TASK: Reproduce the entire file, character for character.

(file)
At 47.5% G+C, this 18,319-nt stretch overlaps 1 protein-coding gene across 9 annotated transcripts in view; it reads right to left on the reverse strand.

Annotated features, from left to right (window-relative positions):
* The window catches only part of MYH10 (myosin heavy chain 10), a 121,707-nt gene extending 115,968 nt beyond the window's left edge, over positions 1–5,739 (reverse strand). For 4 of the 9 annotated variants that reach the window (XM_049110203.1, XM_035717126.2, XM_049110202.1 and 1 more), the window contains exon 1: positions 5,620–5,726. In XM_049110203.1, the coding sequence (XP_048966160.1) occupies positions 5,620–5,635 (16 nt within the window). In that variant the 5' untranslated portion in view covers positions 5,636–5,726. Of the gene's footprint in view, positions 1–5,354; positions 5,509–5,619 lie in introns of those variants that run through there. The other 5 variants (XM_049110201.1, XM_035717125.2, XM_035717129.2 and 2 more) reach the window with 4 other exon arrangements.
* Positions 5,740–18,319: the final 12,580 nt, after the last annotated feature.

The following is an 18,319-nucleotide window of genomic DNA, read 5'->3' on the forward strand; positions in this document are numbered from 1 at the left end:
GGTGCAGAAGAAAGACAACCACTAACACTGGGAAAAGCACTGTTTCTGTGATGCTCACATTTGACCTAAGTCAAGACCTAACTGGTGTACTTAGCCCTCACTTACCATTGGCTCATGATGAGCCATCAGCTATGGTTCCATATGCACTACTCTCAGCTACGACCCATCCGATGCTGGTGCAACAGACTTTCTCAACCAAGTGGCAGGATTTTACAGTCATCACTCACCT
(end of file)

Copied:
At 47.5% G+C, this 18,319-nt stretch overlaps 1 protein-coding gene across 9 annotated transcripts in view; it reads right to left on the reverse strand.

Annotated features, from left to right (window-relative positions):
* The window catches only part of MYH10 (myosin heavy chain 10), a 121,707-nt gene extending 115,968 nt beyond the window's left edge, over positions 1–5,739 (reverse strand). For 4 of the 9 annotated variants that reach the window (XM_049110203.1, XM_035717126.2, XM_049110202.1 and 1 more), the window contains exon 1: positions 5,620–5,726. In XM_049110203.1, the coding sequence (XP_048966160.1) occupies positions 5,620–5,635 (16 nt within the window). In that variant the 5' untranslated portion in view covers positions 5,636–5,726. Of the gene's footprint in view, positions 1–5,354; positions 5,509–5,619 lie in introns of those variants that run through there. The other 5 variants (XM_049110201.1, XM_035717125.2, XM_035717129.2 and 2 more) reach the window with 4 other exon arrangements.
* Positions 5,740–18,319: the final 12,580 nt, after the last annotated feature.

The following is an 18,319-nucleotide window of genomic DNA, read 5'->3' on the forward strand; positions in this document are numbered from 1 at the left end:
GGTGCAGAAGAAAGACAACCACTAACACTGGGAAAAGCACTGTTTCTGTGATGCTCACATTTGACCTAAGTCAAGACCTAACTGGTGTACTTAGCCCTCACTTACCATTGGCTCATGATGAGCCATCAGCTATGGTTCCATATGCACTACTCTCAGCTACGACCCATCCGATGCTGGTGCAACAGACTTTCTCAACCAAGTGGCAGGATTTTACAGTCATCACTCACCT